Since then, as I’ve become more focused on PEOPLE rather than PLOT, I guess the male characters just catch my attention and I end up sticking a female in there—usually as the love interest.

  5. Very interesting post and timely for my own writing experiences. I recently wrote a story for a writing competition with the only rule being a 1,000 word cap. From the onset, I had every intention of writing a story with a female protagonist/main character. The reason I had such an inclination first and foremost was the challenge and embarking on something wholly new for me, as I’d never before written a female character at the forefront of a story. Writing is about challenging yourself and seeing how far you can push your creativity. Of course, there’s still the thin line between challenging and forcing yourself into writing something sub-par.

    That said, oddly enough, or maybe not so oddly? It felt very natural to me. I don’t know if it’s my own experience wherein I grew up with a twin sister and spent much of my childhood hanging out with her and her girl friends, or what, but it seemed to work well. The contest I submitted it too was initially a situation where the authors were anonymous and people voted on who had the best story. After the voting process, the authors were revealed. A voter remarked that they thought I was a female because of how authentic my female character was, so that was flattering.

    But enough about me. If I could offer some advice, I would just write a character that stays true to what that character would do. In other words, I wouldn’t go in with any preconceived notions of “this is how a girl would act versus how a guy would act.” Just do what feels organic and natural. Manifest from that, sure, some traits, acts, bits of dialogue may fall into those preconceived pigeon holes we designated for the sexes, but the character will be true to herself and for the purposes of the story, as well as to the reader. Best of luck! I look forward to more of your work!

    • Thank you so much for your comment—it really made me think! And you’re so very right about pushing out of the writing comfort zone. I’ve done it with genre, but I’m still working on the gender for some reason. I said to Jennie (below? above?) in the comments that I think when I started realizing that better characters develop organically, they happened to just be male. It was easy for me to visualize the characters and their motivations and somehow the female main characters suddenly seemed boring to me (say it ain’t so!)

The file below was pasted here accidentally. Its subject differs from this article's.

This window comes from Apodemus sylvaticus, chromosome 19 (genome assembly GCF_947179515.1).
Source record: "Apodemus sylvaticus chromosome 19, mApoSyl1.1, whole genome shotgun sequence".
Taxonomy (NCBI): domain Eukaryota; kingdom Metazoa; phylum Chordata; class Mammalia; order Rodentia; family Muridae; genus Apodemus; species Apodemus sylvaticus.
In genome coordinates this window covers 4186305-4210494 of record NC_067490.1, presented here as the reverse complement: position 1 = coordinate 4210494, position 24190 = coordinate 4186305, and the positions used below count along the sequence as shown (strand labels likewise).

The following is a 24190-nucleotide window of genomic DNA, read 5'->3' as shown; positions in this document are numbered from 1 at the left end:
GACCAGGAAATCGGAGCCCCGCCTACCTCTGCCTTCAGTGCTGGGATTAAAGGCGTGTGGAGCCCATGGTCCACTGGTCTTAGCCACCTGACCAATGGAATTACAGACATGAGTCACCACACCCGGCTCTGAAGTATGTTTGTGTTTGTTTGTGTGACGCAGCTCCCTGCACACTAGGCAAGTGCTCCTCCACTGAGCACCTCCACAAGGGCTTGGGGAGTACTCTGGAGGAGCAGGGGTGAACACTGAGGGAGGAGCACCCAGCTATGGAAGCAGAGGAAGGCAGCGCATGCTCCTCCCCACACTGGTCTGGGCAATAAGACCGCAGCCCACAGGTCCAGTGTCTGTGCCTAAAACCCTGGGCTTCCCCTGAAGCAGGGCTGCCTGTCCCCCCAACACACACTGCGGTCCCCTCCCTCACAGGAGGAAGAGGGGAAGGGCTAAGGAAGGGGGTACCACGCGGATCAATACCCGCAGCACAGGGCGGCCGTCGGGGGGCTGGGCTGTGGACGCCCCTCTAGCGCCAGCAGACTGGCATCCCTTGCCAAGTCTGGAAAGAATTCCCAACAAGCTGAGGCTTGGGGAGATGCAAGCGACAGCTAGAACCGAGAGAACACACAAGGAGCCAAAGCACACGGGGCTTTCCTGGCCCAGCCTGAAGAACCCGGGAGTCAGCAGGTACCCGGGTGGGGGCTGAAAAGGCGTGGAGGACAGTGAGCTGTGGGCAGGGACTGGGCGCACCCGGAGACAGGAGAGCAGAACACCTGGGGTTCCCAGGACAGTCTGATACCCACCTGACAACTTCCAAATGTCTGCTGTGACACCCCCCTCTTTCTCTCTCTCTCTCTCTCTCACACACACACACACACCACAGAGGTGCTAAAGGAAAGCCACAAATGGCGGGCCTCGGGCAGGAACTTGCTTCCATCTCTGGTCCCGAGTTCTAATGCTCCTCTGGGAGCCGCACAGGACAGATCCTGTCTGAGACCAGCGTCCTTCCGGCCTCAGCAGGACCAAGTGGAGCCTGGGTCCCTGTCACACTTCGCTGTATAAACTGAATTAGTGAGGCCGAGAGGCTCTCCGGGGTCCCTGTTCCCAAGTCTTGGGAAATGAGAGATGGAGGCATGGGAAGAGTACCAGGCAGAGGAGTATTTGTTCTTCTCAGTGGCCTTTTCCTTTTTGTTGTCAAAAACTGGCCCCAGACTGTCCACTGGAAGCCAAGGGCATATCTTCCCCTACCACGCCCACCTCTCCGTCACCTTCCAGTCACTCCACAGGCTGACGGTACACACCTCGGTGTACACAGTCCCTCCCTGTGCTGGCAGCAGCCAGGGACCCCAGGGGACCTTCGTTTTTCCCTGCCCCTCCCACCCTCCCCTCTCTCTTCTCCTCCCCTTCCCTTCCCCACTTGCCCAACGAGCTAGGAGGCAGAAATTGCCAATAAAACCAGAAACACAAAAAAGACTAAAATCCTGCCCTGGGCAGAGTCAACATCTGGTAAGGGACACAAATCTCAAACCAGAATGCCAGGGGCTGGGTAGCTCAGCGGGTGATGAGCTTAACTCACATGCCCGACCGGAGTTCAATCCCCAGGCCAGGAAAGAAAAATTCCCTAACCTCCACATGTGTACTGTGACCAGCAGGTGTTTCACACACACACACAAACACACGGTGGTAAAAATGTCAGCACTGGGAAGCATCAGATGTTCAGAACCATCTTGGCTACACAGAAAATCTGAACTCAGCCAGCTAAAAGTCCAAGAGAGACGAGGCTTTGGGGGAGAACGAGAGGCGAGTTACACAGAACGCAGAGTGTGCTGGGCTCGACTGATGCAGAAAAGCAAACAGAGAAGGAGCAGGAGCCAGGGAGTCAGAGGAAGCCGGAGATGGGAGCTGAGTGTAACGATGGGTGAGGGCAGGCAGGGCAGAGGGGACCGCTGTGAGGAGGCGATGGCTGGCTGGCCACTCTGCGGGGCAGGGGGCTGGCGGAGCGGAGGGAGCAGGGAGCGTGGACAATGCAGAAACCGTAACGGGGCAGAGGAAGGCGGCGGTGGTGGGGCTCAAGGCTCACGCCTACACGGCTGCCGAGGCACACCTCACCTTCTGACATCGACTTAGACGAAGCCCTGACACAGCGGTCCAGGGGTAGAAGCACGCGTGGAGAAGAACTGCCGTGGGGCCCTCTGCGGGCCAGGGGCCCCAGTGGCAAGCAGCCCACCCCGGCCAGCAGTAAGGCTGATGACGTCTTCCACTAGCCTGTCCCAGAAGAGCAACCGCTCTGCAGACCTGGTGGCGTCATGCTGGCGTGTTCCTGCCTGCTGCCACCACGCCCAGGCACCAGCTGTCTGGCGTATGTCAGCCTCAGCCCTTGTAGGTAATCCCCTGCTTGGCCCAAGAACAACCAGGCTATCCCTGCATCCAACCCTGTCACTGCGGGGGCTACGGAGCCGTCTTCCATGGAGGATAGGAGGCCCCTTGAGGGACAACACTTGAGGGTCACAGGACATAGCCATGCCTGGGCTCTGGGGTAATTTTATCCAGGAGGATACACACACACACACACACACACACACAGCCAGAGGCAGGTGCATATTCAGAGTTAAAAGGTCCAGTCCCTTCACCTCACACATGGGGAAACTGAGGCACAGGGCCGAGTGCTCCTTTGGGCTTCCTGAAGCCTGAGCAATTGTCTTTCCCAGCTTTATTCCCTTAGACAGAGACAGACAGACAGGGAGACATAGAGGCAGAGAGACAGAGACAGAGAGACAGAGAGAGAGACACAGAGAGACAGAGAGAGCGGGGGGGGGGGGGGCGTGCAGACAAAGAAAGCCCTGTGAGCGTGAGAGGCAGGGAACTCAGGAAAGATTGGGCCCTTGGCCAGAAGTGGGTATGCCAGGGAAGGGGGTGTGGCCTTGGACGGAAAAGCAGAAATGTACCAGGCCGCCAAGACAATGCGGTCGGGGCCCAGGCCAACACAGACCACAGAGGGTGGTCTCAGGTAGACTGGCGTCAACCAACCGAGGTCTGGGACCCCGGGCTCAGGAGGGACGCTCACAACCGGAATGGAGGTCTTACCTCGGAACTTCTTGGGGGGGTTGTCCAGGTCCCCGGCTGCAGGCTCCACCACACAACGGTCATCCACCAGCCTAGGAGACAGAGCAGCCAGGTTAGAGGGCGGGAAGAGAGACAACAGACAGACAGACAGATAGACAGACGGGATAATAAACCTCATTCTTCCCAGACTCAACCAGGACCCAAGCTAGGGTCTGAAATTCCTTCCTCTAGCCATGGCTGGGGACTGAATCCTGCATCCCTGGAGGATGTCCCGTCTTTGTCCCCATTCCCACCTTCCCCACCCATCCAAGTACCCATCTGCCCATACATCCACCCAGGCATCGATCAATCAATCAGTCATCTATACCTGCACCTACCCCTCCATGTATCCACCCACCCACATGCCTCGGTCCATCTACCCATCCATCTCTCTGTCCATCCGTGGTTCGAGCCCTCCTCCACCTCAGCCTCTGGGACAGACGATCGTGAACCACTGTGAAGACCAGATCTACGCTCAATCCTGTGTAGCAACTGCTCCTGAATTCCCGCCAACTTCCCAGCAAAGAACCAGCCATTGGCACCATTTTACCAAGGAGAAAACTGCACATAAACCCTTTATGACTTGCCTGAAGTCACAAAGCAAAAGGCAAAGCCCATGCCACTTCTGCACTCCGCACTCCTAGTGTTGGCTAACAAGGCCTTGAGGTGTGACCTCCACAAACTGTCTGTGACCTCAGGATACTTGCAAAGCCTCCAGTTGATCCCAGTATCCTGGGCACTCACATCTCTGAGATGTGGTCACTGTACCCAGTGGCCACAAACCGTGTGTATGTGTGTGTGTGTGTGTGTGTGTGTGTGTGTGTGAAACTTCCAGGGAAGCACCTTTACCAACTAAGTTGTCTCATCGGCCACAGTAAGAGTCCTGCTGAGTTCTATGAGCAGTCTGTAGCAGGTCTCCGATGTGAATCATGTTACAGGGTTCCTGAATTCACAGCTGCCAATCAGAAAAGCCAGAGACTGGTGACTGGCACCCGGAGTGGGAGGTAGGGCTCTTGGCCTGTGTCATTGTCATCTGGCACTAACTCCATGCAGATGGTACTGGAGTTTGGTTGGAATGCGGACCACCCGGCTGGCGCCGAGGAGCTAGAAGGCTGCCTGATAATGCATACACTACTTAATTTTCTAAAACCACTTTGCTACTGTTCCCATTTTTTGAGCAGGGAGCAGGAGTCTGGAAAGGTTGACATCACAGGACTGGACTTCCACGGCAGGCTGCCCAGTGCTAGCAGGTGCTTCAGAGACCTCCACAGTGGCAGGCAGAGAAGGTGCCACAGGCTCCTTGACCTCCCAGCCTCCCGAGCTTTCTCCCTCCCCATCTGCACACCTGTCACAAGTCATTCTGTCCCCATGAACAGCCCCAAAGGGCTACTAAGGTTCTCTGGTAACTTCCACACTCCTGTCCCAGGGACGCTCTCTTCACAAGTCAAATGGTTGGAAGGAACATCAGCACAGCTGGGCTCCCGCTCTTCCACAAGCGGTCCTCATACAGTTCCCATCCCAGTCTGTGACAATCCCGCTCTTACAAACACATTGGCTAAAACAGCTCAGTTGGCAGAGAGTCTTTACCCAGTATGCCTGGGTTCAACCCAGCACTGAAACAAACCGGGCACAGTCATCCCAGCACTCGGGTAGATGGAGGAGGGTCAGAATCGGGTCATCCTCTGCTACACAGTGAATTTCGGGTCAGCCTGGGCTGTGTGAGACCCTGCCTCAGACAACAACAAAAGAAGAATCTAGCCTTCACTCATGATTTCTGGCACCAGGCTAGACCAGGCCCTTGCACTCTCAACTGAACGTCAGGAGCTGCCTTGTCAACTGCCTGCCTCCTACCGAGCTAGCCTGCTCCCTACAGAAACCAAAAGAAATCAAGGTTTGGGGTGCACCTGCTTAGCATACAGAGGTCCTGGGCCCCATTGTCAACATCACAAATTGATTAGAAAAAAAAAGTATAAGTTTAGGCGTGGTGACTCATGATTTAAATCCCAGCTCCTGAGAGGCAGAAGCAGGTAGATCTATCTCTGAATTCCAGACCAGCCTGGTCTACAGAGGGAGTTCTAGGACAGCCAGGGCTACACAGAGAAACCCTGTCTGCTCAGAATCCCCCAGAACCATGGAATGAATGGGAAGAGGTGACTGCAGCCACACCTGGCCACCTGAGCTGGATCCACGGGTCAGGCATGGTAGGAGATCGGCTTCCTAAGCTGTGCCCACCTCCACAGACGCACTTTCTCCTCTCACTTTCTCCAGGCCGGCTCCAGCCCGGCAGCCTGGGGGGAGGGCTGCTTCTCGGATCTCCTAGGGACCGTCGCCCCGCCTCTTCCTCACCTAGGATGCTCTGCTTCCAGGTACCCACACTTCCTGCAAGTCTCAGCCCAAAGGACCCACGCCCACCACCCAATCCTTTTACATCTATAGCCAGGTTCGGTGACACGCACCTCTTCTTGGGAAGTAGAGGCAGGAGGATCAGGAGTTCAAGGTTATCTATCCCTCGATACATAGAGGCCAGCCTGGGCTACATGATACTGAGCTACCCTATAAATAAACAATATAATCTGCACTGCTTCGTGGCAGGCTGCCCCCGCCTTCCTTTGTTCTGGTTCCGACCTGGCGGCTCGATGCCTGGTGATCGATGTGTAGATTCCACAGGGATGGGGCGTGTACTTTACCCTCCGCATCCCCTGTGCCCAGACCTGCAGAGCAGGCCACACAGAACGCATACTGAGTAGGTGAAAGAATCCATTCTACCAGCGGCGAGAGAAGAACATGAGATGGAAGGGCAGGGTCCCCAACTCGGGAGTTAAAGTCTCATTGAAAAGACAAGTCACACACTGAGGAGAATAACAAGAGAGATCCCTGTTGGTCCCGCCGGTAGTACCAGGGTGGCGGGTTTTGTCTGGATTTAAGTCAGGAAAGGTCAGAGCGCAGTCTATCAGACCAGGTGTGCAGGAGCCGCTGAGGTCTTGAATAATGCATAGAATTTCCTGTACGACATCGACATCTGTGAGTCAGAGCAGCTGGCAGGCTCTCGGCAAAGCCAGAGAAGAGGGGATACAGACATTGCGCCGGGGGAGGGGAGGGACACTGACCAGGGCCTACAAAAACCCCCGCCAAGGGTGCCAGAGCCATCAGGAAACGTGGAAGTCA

Your advice is great–definitely something I’ve been working on and to which I have been trying to pay closer attention. I think in my current fantasy piece, the girls are just taking a little longer to develop since I’ve been so focused on the male character’s POV. I’m writing this one differently than how I usually write longer works—I think blogging has taught me that it’s okay to write a solid chunk even if it’s out of order (as long as you fill in the missing pieces).

      Thanks so much for reading and commenting—I appreciate the feedback!

  6. I think perhaps the answer is, as it often is, in the writing itself. There’s that rule that the readers should see rather than be told how things are. Writing your characters in a way that shows they are strong – naturally – instead of saying that the character is strong is very difficult. Readers will intuitively pick up on the traits of your characters by their actions, the way they respond to certain situations, which is much like how we read other people in real life. I’m not too sure how you have written female characters before, but perhaps this has something to do with it?
    There’s also the assumption that most men are naturally stronger. . . Which might make it easier to write?

    • A great point on showing rather than telling—I think most people (myself included) tend to think of that more as it relates to plot/setting, but it definitely goes for characters, too.

      I think my main problem was/is that my female characters sort of began as afterthoughts, so, rather than letting them develop organically (even if that was slower than the other characters) I tried to force them into the role I thought the story needed.

  7. Pingback: Growing a Character | Adventures in Fantasy

  8. Pingback: An interesting article | Writing = Passion